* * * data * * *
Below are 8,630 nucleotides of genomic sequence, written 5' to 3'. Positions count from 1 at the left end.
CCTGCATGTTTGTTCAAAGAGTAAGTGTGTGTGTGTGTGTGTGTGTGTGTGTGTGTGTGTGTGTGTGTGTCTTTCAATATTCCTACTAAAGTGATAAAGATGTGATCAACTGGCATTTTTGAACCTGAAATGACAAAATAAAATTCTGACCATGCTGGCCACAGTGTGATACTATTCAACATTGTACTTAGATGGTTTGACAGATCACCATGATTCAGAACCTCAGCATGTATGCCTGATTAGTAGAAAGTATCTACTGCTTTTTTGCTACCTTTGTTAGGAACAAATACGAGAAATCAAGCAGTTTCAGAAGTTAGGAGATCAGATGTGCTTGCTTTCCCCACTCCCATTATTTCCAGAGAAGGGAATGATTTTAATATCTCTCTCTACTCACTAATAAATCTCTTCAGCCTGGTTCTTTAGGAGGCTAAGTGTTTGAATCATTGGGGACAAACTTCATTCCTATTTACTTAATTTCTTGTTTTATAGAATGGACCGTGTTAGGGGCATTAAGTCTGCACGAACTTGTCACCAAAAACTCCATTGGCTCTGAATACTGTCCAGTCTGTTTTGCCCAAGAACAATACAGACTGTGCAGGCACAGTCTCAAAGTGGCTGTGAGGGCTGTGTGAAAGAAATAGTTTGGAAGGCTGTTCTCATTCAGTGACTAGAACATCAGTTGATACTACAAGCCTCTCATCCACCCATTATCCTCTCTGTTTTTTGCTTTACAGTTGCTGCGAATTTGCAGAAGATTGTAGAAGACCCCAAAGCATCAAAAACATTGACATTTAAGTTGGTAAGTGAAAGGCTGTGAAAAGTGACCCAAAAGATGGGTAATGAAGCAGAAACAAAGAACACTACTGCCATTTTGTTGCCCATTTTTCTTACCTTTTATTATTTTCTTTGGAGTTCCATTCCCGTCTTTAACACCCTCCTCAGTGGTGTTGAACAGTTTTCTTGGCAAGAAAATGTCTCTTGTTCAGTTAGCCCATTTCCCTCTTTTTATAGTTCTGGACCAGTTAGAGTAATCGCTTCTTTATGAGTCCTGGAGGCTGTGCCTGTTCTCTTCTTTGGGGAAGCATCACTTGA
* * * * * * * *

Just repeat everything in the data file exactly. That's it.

Below are 8,630 nucleotides of genomic sequence, written 5' to 3'. Positions count from 1 at the left end.
CCTGCATGTTTGTTCAAAGAGTAAGTGTGTGTGTGTGTGTGTGTGTGTGTGTGTGTGTGTGTGTGTGTGTCTTTCAATATTCCTACTAAAGTGATAAAGATGTGATCAACTGGCATTTTTGAACCTGAAATGACAAAATAAAATTCTGACCATGCTGGCCACAGTGTGATACTATTCAACATTGTACTTAGATGGTTTGACAGATCACCATGATTCAGAACCTCAGCATGTATGCCTGATTAGTAGAAAGTATCTACTGCTTTTTTGCTACCTTTGTTAGGAACAAATACGAGAAATCAAGCAGTTTCAGAAGTTAGGAGATCAGATGTGCTTGCTTTCCCCACTCCCATTATTTCCAGAGAAGGGAATGATTTTAATATCTCTCTCTACTCACTAATAAATCTCTTCAGCCTGGTTCTTTAGGAGGCTAAGTGTTTGAATCATTGGGGACAAACTTCATTCCTATTTACTTAATTTCTTGTTTTATAGAATGGACCGTGTTAGGGGCATTAAGTCTGCACGAACTTGTCACCAAAAACTCCATTGGCTCTGAATACTGTCCAGTCTGTTTTGCCCAAGAACAATACAGACTGTGCAGGCACAGTCTCAAAGTGGCTGTGAGGGCTGTGTGAAAGAAATAGTTTGGAAGGCTGTTCTCATTCAGTGACTAGAACATCAGTTGATACTACAAGCCTCTCATCCACCCATTATCCTCTCTGTTTTTTGCTTTACAGTTGCTGCGAATTTGCAGAAGATTGTAGAAGACCCCAAAGCATCAAAAACATTGACATTTAAGTTGGTAAGTGAAAGGCTGTGAAAAGTGACCCAAAAGATGGGTAATGAAGCAGAAACAAAGAACACTACTGCCATTTTGTTGCCCATTTTTCTTACCTTTTATTATTTTCTTTGGAGTTCCATTCCCGTCTTTAACACCCTCCTCAGTGGTGTTGAACAGTTTTCTTGGCAAGAAAATGTCTCTTGTTCAGTTAGCCCATTTCCCTCTTTTTATAGTTCTGGACCAGTTAGAGTAATCGCTTCTTTATGAGTCCTGGAGGCTGTGCCTGTTCTCTTCTTTGGGGAAGCATCACTTGA